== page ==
All that being said, I didn't hate the finale. I generally like ambiguity in art. Twin Peaks is my favorite show. The Castle Rock finale made me have a strong feeling and think about what I watched, which is all you can really ask for from a show. I watched it twice, which I wouldn't do if I didn't care. And I'll concede that the open ending leaves room for Season 2 to further explore the mystery of whatever The Kid is, which might be the Devil himself. There's plenty for the next chapter of the anthology to pick up, whatever it may be.

I just wish it hadn't left me saying "that's it?"

Castle Rock Season 1 is available to stream on Hulu.

This article originally appears on TV Guide.com.

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Sep 12, 2018
"That one ends with a town-wide blowout fight between Alan Pangborn and Leland Gaunt, who is definitely a demon and explains his satanic soul-collecting motivations."

Only if you saw the movie. In the novel they make it clear that at least initially, Gaunt is not a demon.

"When I started out I was just a peddler moving across the blind face of a distant land. Moving, always moving. "

Gaunt may have become a demon, although King hints that he's Nyarlathotep from the Lovecraft mythos. Gaunt could be a demon, he could be Satan, he could be Nyarlathotep, he could be a sorcerer who displays demonic-like powers (like Linoge and Walter). It's... ambiguous.
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Sep 12, 2018
Maybe the author should ask the person with the "deep King expertise". Or read the tvcom pages, since TVcom is "the most complete TV site anywhere".
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Sep 12, 2018
""Who is The Kid?" is not a question with an ambiguous answer. It's very simple: he's either an alternate universe Henry Deaver or he's a devil. The evidence points heavily toward the latter, because that smile was not human, nor was that mummy face. So instead of sweeping away the breadcrumb trail and making it actually ambiguous, the writers just skipped over scenes that would have definitively answered the question."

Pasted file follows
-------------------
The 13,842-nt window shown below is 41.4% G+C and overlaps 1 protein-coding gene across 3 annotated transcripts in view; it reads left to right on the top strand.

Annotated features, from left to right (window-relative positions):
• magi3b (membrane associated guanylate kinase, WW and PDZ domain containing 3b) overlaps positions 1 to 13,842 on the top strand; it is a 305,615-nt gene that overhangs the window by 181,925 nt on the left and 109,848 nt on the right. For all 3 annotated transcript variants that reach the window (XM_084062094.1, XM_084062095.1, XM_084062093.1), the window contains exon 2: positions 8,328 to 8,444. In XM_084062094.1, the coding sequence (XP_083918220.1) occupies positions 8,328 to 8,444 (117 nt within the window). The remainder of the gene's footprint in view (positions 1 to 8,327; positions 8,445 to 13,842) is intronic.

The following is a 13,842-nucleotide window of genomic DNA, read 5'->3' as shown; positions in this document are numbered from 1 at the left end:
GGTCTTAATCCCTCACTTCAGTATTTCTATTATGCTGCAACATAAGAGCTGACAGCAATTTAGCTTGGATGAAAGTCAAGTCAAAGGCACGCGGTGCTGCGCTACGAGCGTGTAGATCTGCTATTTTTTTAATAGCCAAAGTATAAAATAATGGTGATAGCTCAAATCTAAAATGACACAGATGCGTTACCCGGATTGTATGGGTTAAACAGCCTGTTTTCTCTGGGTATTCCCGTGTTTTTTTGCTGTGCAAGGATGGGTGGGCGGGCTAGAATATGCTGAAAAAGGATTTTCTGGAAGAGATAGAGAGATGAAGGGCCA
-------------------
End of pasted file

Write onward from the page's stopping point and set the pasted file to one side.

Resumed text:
Given that they played it that way, and the author pretty much describe it as an ambiguous evidence: "The evidence points heavily..." is ambiguous. Whether it's "actually" ambigous or not (as opposed to "pretend ambiguous"?), who knows?

Given it's a continuing series with the season 2 renewal and all, and the ending left it open for Holland and Skarsgard to return, it's not surprising that they didn't answer the questions raised. Which is... amibiguous.
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Sep 13, 2018
I thought the announcement that Holland is re-teaming with Steven Soderbergh's on his new Netflix series was interesting, particularly the timing of that announcement; on the day his season finale for Castle Rock was to air. Maybe it means nothing for his future on Castle Rock, or maybe it does. I hope they don't go the anthology route like American Horror Story has.
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Sep 13, 2018
Well, they've already pretty well gone on record that it's going to be an anthology series. How much it's like AHS remains to be seen.

Last night's "Apocalypse", for instance, at least initially had nothing to do with the rest of the AHS universe. And it presumably contradicts some of what has gone before: the flashforwards from previous seasons are presumably now null and void. But as the creative team has promised (and the TVGuide writers have seemingly-endlessly written about), we'll get the family from season 1 and the coven from season 3 in "Apocalypse".

And of course, we got to see little Michael Langdon all grown up last night, :)